The MacGregor Legacy - From Scotland to the Carolinas

(Book 1 - For Love or Loyalty) (Book 2 - For Love or Country) (Book 3 - For Love or Liberty)

Path of Freedom, Quilts of Love series

1858 North Carolina - When Quakers Flora Saferight and Bruce Millikan embark on the Underground Railroad, they agree to put their differences aside to save the lives of a pregnant slave couple..

Highland Sanctuary, (Highland series - Book 2)

1477 Scotland - A chieftain heir is hired to restore Briagh Castle and discovers a hidden village of outcasts who have created their own private sanctuary from the world.

Highland Blessings, (Book 1 - Highland series)

1473 Scotland - The story of a highland warrior who kidnaps the daughter of his greatest enemy and clan chief to honor a promise to his dying father.

Awakened Redemption (Inspirational Regency)

1815 England - A story that pierces the heart and captures the Regency era.

Thursday, January 25, 2007

Unpublished? You Still Need a Website or Blog

You can get by without having a website before you publish, but I can think of a number of great reasons that would be more beneficial to you if you have a website or a blog before you get "the call" or "the email." Here are some of the benefits that are already helping me.

Benefits:
  • If you wait until you get your publishing contract, then you will be scrambling to learn all the aspects of publishing and marketing your book and trying to learn things you could have already taken the time to learn. For instance, I'm not going to have a learning curve of using blogger, creating a website, updating and maintaining my website, submitting to search engines and directories, linking with others--these things will already be accomplished. All I'll have to concentrate on doing is writing and blogging about my experience and creating a realistic marketing plan. This will free me to learn the aspects of publishing I don't know about.
  • Some people leave comments and others don't. Some email me privately. They have questions or want to make comments on something I've written or one of my articles they might have read. I received a lot of comments from my "Angels on Earth" article regarding my daughter's seizure disorder on my website. That experience touched several people. By having a website and blogging, my writing is already touching people even though I don't have a fiction novel in print. That means more to me than I could ever explain. That is what I'm here for. To glorify THE CREATOR through my writing and God can use my writing through this online forum while I work hard and wait to get that publishing contract.
  • While this hasn't happened to me, some people have had editors or agents stumble upon their websites and were contacted for a proposal or hired to do freelance writing and "paid" for it. To me, this is a blessing where God "opens doors that no man can shut and closes doors that no man can open." We have to remember that we write for God and where something may be rare or impossible, "with God all things are possible."
  • Faithful blogging or posting to a website, can build readership for you. If people like your blogging style and your website, they may be willing to buy and read your books when they do come out in print. Remember, people crave information. Decide on the type of information you're going to provide. It has to be "useful" or "entertaining." Think about the types of websites and blogs you lurk around. What draws you to those sites? How can you create something similar, but different?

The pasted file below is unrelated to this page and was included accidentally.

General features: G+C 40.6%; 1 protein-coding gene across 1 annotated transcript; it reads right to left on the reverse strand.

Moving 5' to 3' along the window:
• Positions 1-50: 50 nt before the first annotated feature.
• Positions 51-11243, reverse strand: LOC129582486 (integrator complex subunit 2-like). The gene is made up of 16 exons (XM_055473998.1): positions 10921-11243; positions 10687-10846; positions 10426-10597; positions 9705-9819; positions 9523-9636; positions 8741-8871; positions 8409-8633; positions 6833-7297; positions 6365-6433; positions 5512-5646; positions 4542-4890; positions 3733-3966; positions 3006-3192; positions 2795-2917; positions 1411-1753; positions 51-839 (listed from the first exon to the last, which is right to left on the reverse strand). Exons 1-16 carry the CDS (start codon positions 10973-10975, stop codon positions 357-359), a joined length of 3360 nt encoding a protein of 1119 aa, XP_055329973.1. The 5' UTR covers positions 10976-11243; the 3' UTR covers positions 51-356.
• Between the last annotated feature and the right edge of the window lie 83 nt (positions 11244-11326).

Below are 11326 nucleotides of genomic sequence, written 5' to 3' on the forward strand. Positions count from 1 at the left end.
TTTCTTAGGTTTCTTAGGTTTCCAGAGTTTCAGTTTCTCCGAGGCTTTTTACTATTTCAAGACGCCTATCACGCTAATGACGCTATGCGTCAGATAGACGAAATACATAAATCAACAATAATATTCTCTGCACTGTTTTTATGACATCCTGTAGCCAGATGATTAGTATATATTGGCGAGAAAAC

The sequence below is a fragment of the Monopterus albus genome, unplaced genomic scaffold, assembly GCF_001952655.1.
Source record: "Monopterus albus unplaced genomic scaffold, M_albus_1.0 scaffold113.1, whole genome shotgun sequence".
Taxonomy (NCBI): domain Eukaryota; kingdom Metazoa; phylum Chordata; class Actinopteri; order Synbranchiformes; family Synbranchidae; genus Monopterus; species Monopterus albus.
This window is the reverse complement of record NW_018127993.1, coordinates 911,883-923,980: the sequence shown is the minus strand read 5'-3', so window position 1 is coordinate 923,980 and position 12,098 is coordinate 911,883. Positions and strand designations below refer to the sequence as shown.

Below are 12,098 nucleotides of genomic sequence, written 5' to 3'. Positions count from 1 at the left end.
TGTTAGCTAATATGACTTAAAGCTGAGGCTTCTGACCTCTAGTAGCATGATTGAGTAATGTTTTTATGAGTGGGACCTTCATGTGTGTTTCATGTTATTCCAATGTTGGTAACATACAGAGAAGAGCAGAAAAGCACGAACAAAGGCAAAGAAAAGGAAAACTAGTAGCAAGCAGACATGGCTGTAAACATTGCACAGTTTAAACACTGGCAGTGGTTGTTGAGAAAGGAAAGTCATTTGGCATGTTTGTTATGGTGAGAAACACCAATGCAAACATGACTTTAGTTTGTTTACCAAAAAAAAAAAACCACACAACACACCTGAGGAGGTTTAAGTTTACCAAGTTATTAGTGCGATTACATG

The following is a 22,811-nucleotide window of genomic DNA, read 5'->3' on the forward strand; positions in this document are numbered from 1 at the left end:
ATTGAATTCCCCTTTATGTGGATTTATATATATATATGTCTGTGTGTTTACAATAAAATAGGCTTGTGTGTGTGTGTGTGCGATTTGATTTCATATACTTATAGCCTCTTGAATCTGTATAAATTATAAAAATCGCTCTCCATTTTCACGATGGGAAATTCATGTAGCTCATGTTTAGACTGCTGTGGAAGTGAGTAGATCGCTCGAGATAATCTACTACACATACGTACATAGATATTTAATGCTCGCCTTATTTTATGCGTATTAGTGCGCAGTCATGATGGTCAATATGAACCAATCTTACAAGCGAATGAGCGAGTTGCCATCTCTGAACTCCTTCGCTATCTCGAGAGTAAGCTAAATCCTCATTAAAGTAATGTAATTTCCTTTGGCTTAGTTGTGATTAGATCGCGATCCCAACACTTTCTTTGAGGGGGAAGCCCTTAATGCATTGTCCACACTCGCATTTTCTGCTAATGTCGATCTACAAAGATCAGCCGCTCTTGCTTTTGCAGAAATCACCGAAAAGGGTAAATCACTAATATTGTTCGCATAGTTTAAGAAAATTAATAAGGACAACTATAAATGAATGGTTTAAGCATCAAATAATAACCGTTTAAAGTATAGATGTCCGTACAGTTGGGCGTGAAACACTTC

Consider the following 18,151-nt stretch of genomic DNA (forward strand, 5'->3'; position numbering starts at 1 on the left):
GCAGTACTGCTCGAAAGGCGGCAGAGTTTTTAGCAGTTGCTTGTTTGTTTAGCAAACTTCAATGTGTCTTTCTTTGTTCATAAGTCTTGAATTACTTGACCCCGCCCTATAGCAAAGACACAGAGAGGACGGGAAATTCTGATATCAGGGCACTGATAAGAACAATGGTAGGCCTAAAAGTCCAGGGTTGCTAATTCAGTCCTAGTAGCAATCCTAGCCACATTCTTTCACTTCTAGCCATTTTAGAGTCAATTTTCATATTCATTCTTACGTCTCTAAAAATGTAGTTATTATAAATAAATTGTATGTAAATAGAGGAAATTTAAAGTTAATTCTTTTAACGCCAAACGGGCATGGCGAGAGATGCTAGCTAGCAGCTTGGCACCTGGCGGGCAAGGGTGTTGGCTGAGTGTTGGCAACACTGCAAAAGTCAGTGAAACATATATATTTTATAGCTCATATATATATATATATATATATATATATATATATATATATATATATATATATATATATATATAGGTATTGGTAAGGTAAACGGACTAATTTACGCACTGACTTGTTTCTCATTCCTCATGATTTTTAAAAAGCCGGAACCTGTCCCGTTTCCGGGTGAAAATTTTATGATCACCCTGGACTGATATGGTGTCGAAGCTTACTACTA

• When you send out a proposal, editors and agents want to know if you already have a website. If you do, they will visit while they're considering representation. Your website is your professional image before and after you publish. With the exception of your proposal, your website is the first impression you'll make in marketing yourself. They want to know that you are serious and willing to put yourself out there and do what it takes to sell that novel if they take a chance on investing their time in you and your work.

  • I taught myself how to hand-code my website, but there are easy user-friendly software programs out there that you can purchase. Or you can hire someone to create your website for a small fee. I spend $25/year on my website, but I invest my time in updating it and maintaining it. I recommend hosting it with www.doteasy.com. I have used this hosting service for six years or more and they've been great in meeting all my needs and offering more as technology increases and advances. They have great tutorials for first-time website builders.

    Your website presentation could be your first impression as a serious writer.

    Visit my website at www.authorjenniferhudsontaylor.com and our F.A.I.T.H. Blog at http://writingbyfaith.blogspot.com.

    Saturday, January 20, 2007

    Selling Your Book Is Marketing Your Book

    I receive a lot of questions from new authors about online marketing and building a presence on the Web if they are yet to be published. These are great questions and my answer is always the same, whatever you can do--do it. Don't wait until publication. Marketing yourself as an author (or any business owner) is going to cost time or money, or both. The less you can afford to spend, the more time you're going to have to invest.

    Most unpublished authors mistakenly believe that their publisher will handle all their marketing needs when they finally sell their first book. While a publisher will help, most likely your book will appear in long lists with other new books printed in the same week or month as yours. The authors with a proven history of sales and great print-runs will receive the bold listings, call-out features, highlights, store displays, aisle displays and cover racks. A new author is blessed to be on the shelf.

    Promoting and marketing your books will be your responsibility as the author. All the years you spend polishing your writing and promoting your work to agents and editors is a test. This prepares you for the real thing--promoting and selling to the public. This is hard for writers as 80% of us have introverted personalities. We dislike being in the spotlight. We just want our writing to shine and make a difference in the lives of others. That's fine, but in order to make that difference, your writing has to produce sales so your editor can justify why they need to keep publishing your work to get it out to the readers that need and want to read your work.

    If you are unpublished, do you need a website?
    Yes.

    Over the next few weeks, I'll discuss some free, low-cost online marketing strategies you can put into effect now, before "The Call" comes and I'll discuss why you need a website and the advantages you get from marketing yourself now.

    Visit my website at www.authorjenniferhudsontaylor.com.

    Saturday, January 13, 2007

    Words Women Use

    Below is a list of definitions that men use to understand the language of women. A friend in one of my writing groups posted this on our email list for fun. I thought it was cute. Enjoy!